Airbnb to Work With Cities Amid Efforts to Regulate Home Sharing

The Airbnb app is displayed on a mobile device.

The Airbnb app is displayed on a mobile device.

Photographer: Andrew Harrer/Bloomberg
  • Company promises it will `pay its fair share of taxes'
  • Startup says it contributes almost $6 billion in 5 top cities

Airbnb Inc. pledged to join with local governments and improve transparency as it faces scrutiny from hotels and policy makers who argue the home-sharing startup is driving up rental prices and failing to pay taxes like the hotel industry.

The company on Wednesday released the “Airbnb Community Compact,” a statement outlining its plan to cooperate with cities, and defending the positive economic impacts of its business.

“We will partner with individual cities to address their policy needs, and work with cities to help ensure the efficient collection of tourist and hotel taxes,” the company said in its statement. “We will also release regular economic activity reports in key markets.”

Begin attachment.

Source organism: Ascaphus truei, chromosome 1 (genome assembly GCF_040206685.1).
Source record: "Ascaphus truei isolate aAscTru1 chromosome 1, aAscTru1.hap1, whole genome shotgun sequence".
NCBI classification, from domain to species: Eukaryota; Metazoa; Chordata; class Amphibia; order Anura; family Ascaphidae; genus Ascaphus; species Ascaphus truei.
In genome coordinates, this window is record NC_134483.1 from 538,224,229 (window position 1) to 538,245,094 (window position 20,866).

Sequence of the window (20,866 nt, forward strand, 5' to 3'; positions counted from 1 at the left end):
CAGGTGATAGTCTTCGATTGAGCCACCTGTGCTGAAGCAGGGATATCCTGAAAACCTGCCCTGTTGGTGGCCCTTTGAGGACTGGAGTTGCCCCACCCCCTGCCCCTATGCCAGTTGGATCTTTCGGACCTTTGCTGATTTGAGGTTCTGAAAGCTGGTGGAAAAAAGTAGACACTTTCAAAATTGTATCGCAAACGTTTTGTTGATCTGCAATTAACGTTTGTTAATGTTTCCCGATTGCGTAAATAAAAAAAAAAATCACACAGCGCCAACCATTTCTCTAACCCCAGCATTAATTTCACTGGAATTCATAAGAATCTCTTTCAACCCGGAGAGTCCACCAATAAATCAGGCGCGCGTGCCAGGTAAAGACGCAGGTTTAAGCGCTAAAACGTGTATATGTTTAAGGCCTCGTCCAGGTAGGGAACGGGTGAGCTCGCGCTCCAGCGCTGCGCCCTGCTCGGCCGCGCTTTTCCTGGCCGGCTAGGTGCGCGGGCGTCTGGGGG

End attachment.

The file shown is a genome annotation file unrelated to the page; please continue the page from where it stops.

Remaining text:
Airbnb said its short-stay home rental service has contributed $5.82 billion in economic benefits in five of its most-active cities: $1.96 billion in New York, $1.95 billion in London, $890 million in Los Angeles, $510 million in Berlin and $510 million in San Francisco. The company said those calculations include money that hosts make on Airbnb and its estimates for guest daytime spending during their visits.

Hosts’ Benefits

The San Francisco-based business, founded in 2008 and now operating in more than 34,000 cities globally, said it is “expanding the economic pie” for ordinary Americans by allowing the average host to generate the equivalent of a 14 percent annual raise.

The startup said it will release economic data to demonstrate the value of its home-sharing model. The annual reports will include information such as the company’s total economic activity, the average income earned by hosts and the geographic distribution of listings.

Airbnb defeated a San Francisco ballot measure last week to limit its service as a surge in highly paid technology workers has driven up housing prices and sparked protests over income inequality and evictions. The legislation would have imposed a 75-day-per-year limit on Airbnb rentals and forced hosts to register with the city. The company spent $8.4 million to defeat the measure and hired Chris Lehane, a former White House crisis manager, to spearhead efforts to block regulations that could impede its business.

The startup has mostly gotten along with municipal officials. Airbnb has struck deals with Paris, Chicago, San Francisco and others to collect taxes on behalf of the hosts using its platform. In the community compact, the company said it will share more data with cities, prevent some hosts from renting out multiple units and make sure taxes are paid.

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